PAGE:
Please use this identifier to cite or link to this item: http://dspace.sctimst.ac.in/jspui/handle/123456789/10387
Title: RISING PRIVATE SECTOR AND FALLING 'GOOD HEALTH AT LOW COST': HEALTH CHALLENGES IN CHINA, SRI LANKA, AND INDIAN STATE OF KERALA
Authors: Thresia, CU
Keywords: Health Care Sciences & Services
Issue Date: 2013
Publisher: INTERNATIONAL JOURNAL OF HEALTH SERVICES
Citation: 43 ,1;31-48
Abstract: Despite having a captivating history of outstanding health achievements during the second half of the 20th century, China, Sri Lanka, and the Indian state of Kerala face several health challenges, particularly in the context of a shift in financing health care from a predominantly public-sector to a market-oriented provision. Over the 1990s, these "good health at low cost" (GHLC) regions faced widening health inequities and adverse health outcomes in relation to social, economic, and geographical marginalization, compared to another GHLC country, Costa Rica, and to Cuba, which have a similar history of health and economic profile. While the historical process of health development in China, Sri Lanka, and Kerala is closely entangled with the interrelated policies on health and allied social sectors with an abiding public-sector support, the retreat of the state and resultant increase in private-sector medical care and out-of-pocket spending resulted in widening inequities and medical impoverishment. Investigating the public health challenges and associated medical care-induced impoverishment, this article argues that the fundamental root causes of health challenges in these regions are often neglected in policy and in practice and that policymakers, planners, and researchers should make it a priority to address health inequities.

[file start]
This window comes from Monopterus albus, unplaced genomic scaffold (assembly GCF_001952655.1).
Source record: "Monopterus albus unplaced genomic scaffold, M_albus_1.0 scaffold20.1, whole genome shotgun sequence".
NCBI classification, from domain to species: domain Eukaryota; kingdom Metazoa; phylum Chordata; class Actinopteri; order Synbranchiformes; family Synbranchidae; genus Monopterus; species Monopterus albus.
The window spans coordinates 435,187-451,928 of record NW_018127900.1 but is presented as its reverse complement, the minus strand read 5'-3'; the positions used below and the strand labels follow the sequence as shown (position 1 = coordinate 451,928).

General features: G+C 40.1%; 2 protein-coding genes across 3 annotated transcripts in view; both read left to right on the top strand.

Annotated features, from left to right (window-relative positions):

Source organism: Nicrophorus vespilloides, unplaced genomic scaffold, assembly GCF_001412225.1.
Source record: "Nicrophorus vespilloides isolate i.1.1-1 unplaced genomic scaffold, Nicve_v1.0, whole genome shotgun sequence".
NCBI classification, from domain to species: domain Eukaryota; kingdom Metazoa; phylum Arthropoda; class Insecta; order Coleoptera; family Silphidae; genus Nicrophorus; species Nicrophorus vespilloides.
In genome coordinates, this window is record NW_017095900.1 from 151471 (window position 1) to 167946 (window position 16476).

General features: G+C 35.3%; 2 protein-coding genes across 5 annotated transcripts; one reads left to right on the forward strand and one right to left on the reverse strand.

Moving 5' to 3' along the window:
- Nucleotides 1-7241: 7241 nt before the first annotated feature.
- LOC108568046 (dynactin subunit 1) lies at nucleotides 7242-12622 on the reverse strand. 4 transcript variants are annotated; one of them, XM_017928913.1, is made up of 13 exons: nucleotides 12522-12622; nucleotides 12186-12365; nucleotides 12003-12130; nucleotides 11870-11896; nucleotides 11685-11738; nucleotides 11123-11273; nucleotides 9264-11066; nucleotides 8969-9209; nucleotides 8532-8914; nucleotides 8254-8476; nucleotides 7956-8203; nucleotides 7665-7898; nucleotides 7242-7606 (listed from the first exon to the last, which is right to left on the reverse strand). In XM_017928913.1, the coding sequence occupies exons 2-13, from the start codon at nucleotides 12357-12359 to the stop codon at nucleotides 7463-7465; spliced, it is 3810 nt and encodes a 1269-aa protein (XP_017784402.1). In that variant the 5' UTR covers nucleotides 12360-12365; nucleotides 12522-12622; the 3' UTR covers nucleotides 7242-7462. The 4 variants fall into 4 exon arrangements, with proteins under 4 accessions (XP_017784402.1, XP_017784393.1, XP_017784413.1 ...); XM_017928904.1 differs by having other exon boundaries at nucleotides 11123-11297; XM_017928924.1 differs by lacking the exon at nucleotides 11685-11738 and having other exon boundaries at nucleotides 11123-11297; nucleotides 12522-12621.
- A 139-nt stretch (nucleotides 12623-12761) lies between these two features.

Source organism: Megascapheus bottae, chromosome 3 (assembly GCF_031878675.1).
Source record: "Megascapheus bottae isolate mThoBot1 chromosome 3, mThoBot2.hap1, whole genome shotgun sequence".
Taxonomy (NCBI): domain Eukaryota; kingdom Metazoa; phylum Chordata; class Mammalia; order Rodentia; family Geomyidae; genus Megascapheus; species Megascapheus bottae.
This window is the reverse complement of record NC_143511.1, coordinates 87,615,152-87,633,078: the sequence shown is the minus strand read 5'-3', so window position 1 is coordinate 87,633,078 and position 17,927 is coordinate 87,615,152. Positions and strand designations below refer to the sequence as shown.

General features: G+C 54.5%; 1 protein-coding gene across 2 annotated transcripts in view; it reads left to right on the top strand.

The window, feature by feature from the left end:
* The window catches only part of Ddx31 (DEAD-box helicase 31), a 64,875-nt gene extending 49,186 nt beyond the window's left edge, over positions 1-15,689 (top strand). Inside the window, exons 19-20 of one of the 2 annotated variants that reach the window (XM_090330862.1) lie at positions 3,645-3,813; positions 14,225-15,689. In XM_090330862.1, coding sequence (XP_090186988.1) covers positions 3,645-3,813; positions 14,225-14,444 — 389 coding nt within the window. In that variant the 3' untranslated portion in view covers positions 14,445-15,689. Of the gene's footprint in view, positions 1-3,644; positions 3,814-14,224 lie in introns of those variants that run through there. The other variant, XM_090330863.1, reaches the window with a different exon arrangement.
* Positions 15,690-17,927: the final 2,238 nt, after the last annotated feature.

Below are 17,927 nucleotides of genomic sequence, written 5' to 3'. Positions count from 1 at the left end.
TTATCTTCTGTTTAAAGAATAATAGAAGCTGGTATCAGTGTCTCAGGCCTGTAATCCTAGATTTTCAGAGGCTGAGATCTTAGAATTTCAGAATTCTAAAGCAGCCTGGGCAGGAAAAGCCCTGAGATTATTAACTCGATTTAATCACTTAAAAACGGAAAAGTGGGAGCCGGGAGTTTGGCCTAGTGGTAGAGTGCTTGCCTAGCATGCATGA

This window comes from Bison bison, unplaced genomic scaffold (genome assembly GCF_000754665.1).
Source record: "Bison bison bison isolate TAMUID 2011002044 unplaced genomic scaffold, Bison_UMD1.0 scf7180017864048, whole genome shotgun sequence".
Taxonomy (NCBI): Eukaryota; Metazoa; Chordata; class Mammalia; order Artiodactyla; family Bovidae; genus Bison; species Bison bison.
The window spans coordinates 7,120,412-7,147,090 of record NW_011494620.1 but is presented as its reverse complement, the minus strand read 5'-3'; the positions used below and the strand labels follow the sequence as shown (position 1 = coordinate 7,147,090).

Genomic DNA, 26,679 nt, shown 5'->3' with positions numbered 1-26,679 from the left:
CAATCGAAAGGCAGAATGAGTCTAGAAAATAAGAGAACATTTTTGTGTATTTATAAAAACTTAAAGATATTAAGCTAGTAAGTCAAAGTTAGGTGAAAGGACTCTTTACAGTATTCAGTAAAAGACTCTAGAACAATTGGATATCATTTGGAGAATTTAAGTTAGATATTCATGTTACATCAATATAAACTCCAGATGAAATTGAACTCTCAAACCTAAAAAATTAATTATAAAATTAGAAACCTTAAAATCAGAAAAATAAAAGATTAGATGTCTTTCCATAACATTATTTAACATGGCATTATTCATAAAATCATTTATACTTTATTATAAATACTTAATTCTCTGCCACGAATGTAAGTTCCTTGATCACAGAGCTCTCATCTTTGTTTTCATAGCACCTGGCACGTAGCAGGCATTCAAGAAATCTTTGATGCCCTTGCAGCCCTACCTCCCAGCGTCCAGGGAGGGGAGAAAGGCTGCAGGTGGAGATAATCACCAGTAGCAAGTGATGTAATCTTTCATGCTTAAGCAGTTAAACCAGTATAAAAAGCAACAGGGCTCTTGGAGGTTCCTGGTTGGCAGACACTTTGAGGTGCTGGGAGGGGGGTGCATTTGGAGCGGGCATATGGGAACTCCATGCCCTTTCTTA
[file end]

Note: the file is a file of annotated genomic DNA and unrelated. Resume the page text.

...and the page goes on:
URI: 10.2190/HS.43.1.c
http://dspace.sctimst.ac.in/jspui/handle/123456789/10387
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